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Ducklings in the Classroom AKA The Time The Teacher Was The One Distracted

Ducklings in the Classroom AKA The Time The Teacher Was The One Distracted

We were sitting in lesson one day, doing some revision for their upcoming exam, when in walked the technician and farm manager, carrying something in a small cage. The technician had a look on his face of ‘I know I’m interrupting your lesson, but you are absolutely going to love this’. They walked over and showed me the inside of the cage – three tiny day-old ducklings!!!!

I immediately freak out. DUCKLINGS! TINY ONES! RIGHT HERE! Some of the students became interested, some immediately take my distraction as an opportunity to launch into conversations.

I ask and was allowed to pick one of the tiny adorable bundles up. They were so damn cute that I tear up, and the students notice and laugh, but not at all in a nasty way. Instead they are laughing at this human side of their science teacher, and all are suddenly very interested in the ducklings. I tell them all they need to stop doing their work (which most had done anyway), and that they needed to pay attention to the ducklings.

We took out all three ducklings, and showed the students the correct way to hold them. Those who were interested had a cuddle, those who weren’t simply petted them. This lead to conversations about their feathers, which lead on to further duck anatomy and then to duck behaviours.

The ducklings were not in distress throughout this time, many of them choosing to sit down in our hands and one even falling asleep in mine.

Eventually the students became bored, so it was time for the babies to leave, and we continued with out lesson. There is almost no misbehaviour from the students, most of whom get straight back on to task. A few lingering conversations continue, but quickly turn to other matters (some of it off task as usual).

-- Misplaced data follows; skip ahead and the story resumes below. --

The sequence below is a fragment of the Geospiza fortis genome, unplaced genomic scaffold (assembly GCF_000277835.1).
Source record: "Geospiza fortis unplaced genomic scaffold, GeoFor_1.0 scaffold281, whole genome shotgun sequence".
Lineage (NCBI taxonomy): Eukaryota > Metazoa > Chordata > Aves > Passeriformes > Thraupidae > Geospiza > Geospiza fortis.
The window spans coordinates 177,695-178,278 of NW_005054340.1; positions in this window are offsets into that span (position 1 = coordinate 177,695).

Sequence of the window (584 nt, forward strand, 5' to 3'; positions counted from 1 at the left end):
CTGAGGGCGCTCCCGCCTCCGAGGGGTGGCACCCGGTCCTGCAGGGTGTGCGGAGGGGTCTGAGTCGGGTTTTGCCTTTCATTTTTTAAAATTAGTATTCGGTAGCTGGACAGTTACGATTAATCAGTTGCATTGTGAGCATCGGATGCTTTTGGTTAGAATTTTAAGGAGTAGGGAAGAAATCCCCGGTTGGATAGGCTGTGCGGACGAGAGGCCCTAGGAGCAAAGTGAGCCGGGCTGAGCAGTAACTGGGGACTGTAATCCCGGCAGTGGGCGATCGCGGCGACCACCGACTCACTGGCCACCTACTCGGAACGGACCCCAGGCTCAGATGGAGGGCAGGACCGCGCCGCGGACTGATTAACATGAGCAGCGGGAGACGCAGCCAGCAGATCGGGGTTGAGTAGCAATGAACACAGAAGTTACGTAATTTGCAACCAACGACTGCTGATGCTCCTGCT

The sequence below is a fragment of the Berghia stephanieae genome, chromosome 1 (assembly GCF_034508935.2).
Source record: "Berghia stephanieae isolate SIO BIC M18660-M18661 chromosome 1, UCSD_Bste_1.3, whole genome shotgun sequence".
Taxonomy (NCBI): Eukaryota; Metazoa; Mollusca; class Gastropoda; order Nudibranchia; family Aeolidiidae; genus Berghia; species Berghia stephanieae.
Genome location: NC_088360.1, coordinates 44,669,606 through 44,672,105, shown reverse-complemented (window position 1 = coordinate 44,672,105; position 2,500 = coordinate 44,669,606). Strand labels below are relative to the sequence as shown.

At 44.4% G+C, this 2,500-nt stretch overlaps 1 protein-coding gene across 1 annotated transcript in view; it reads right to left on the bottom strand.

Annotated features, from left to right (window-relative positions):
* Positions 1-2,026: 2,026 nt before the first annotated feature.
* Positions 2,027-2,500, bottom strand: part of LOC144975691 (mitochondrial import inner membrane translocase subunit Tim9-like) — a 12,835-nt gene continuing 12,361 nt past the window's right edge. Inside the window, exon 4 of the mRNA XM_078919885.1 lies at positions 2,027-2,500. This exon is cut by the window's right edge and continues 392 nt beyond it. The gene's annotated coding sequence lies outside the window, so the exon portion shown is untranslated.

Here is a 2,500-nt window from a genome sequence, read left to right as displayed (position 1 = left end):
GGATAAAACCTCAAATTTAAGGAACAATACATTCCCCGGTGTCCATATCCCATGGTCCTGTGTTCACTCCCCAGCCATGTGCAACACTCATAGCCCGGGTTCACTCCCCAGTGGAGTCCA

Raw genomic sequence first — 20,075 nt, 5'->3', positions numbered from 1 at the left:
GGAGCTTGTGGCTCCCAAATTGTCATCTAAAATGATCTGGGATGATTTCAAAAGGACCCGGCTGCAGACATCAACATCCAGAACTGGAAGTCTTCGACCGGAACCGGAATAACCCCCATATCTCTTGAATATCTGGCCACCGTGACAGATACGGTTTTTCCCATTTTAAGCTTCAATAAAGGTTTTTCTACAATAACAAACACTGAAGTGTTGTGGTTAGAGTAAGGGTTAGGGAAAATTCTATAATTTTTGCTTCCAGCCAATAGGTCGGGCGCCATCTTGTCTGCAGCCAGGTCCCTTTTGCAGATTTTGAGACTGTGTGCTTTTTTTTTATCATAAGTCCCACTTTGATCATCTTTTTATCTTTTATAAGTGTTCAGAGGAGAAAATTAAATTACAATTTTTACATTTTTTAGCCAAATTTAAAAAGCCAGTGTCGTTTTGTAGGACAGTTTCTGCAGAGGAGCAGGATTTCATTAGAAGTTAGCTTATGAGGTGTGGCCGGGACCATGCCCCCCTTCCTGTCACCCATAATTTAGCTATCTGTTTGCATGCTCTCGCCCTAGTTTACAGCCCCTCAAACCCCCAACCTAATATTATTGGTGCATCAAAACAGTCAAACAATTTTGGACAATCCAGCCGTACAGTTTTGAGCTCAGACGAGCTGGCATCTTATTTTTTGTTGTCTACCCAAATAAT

Rather, it is me who was continually distracted thinking about the adorable ducklings, and me who keept referring back to them at random times. I found ways to link our work to the ducklings, and kept reminiscing about how adorable they were.

I could tell the students enjoyed their time with the animals, and not just because it was a distraction from the work. They genuinely enjoyed interacting with them, and they enjoyed seeing a different side of me.


It got me thinking about having animals in the classroom. Of course there will always be the concerns of health and safety, animal welfare, who will look after them in the evenings, etc. Of course there will always be the concern that the animal(s) will only serve as a distraction. But could they be used in a positive way as well?

PETA of course would advise you to never do this, as keeping animals captive in any way is cruel. They list some further specific reasons in this article on their website, but one could refute each claim if one wished. I would like to assume that if you were considering a pet for your classroom you would have already taken in to account every one of their points and found suitable solutions. For example, saying that keeping pets in the classroom supports the ‘breeders and cruel pets trade’ is not necessarily true, especially if you can find a suitable pet from a pound or rescue organisation.

In contrast, there is an organisation who’s sole purpose is to encourage and assist having animals in the classroom. They provide a wealth of information and resources to help you if you are interested in starting down this path, but their claims do not appear to be backed by solid research.

These two recent studies, here and here, suggest that a classroom based Animal-Assisted Activities program could be beneficial for improving social skills and decreasing problem behaviours in primary school students, particularly for those with autism spectrum disorders. They do note, however, that further studies are needed to confirm that it is the animals involved, and not the other aspects of the program, that are providing the biggest outcomes.

If you are considering having a pet in your classroom, besides gaining the school’s approval, it would be a good idea to reach out to your local SPCA organisation – many have specific guidelines to follow for the safety and benefit of yourself, your students, and the animal. This report by the American Humane Society might also be of interest to you (it is 40 pages long, but a very interesting read!).

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